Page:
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Actors in a play on the occasion of Purim at Chorostkow, Poland, 1934.

Kiddush blessing before the Sabbath meal.
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Kiddush blessing before the Sabbath meal.

Meeting of Labour Zionist party in Warsaw, 1919
Loaned by Frances Nemetz Lew.
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Meeting of Labour Zionist party in Warsaw, 1919 Loaned by Frances Nemetz Lew.

Friends in a park, Paris, 1934.
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Friends in a park, Paris, 1934.

Novak family in the Czech Republic, 1935.
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Novak family in the Czech Republic, 1935.

Jewish students, Hungary, 1939.
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Jewish students, Hungary, 1939.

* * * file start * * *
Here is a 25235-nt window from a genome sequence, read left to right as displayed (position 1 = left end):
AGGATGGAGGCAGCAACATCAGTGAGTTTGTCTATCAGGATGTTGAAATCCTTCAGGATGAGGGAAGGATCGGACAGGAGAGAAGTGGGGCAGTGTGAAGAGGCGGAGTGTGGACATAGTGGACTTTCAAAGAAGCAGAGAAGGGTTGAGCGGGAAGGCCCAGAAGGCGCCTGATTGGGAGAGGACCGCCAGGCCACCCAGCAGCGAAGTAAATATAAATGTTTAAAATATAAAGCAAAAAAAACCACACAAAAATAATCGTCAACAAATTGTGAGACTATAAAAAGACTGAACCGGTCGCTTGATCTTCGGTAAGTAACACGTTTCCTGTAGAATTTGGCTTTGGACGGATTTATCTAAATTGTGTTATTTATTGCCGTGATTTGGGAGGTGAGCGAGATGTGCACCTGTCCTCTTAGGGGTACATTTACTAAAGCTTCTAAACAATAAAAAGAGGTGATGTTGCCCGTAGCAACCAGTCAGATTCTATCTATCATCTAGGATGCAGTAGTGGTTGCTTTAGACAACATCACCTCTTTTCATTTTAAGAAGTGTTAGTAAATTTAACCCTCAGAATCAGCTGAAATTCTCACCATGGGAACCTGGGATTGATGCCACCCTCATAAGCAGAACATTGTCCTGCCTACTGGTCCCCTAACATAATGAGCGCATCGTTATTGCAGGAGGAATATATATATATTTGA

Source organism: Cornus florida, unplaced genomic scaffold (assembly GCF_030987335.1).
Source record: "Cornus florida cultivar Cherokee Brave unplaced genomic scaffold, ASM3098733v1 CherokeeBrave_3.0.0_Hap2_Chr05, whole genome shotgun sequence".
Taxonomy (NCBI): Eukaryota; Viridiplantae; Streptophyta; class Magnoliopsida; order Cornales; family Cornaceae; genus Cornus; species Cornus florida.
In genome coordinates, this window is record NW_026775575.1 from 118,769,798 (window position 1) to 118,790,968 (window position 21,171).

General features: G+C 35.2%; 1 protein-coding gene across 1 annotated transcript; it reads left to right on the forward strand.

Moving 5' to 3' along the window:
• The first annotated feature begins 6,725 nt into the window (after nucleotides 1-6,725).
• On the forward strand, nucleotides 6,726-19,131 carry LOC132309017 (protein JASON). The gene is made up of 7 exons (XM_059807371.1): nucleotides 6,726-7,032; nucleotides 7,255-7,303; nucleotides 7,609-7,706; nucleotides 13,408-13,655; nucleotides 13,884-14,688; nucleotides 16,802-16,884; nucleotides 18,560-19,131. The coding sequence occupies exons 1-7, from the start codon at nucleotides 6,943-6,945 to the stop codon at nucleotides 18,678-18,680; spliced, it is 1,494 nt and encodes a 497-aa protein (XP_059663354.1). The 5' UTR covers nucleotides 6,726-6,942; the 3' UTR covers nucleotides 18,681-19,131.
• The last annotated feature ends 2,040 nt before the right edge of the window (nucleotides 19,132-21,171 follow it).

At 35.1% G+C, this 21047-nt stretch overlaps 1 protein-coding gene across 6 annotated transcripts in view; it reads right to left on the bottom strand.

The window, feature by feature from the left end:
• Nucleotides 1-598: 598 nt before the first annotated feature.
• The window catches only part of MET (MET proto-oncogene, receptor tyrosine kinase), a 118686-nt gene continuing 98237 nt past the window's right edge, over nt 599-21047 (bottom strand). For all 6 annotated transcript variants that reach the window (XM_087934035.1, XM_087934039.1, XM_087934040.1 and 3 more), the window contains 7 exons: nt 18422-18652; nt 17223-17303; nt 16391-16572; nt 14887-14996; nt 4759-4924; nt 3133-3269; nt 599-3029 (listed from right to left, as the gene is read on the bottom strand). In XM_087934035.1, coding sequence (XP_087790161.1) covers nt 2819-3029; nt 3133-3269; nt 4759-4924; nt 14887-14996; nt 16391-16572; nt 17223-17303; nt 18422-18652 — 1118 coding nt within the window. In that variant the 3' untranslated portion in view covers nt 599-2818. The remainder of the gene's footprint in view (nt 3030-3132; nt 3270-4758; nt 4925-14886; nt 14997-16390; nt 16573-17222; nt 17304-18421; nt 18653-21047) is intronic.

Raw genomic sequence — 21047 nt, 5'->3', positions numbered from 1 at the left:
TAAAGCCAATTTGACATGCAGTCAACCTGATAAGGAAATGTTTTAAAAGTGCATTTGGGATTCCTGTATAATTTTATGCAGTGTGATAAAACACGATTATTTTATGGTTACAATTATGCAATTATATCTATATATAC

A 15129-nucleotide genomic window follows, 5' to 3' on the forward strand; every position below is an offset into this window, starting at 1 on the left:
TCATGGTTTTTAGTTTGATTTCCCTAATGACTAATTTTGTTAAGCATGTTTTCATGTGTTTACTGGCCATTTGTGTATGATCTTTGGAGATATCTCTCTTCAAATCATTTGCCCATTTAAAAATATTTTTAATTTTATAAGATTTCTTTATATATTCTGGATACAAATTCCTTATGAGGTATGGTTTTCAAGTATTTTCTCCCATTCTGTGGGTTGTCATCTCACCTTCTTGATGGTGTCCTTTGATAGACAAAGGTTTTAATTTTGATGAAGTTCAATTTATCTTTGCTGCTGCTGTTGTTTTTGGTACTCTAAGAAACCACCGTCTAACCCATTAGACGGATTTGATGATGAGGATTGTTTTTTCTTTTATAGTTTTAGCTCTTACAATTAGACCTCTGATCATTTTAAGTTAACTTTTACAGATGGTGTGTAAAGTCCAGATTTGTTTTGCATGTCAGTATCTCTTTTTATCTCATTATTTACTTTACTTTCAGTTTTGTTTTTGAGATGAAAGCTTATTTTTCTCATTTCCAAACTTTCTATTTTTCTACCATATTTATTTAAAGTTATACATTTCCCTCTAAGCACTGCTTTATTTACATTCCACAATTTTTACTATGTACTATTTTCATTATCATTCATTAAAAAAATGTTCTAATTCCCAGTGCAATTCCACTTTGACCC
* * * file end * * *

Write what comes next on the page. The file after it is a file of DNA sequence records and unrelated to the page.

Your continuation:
Erika Urbach, with her teddy bear, Poland, 1927.
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Erika Urbach, with her teddy bear, Poland, 1927.


Antisemitism, or hostility towards Jews, had existed in Europe since the first millennium AD.

To find out more about antisemitism: A Brief History of Antisemitism in Canada.

The Birth of the Nazi Party (and Its Rise to Power) 1919-1939

Following its humiliating defeat in the First World War (1914-1918), Germany suffered an economic and political crisis. This instability facilitated the Nazis rise to power in 1933.

Click on the picture below to access an interactive timeline.

Timeline on Nazi rise to power
The Nazi party was both antisemitic* and racist. They divided human beings into two categories: Aryans* (the Germanic people), whom they considered “genetically superior”; and the “inferior races” composed of Jews, Slavs, Roma and Sinti*, and Blacks.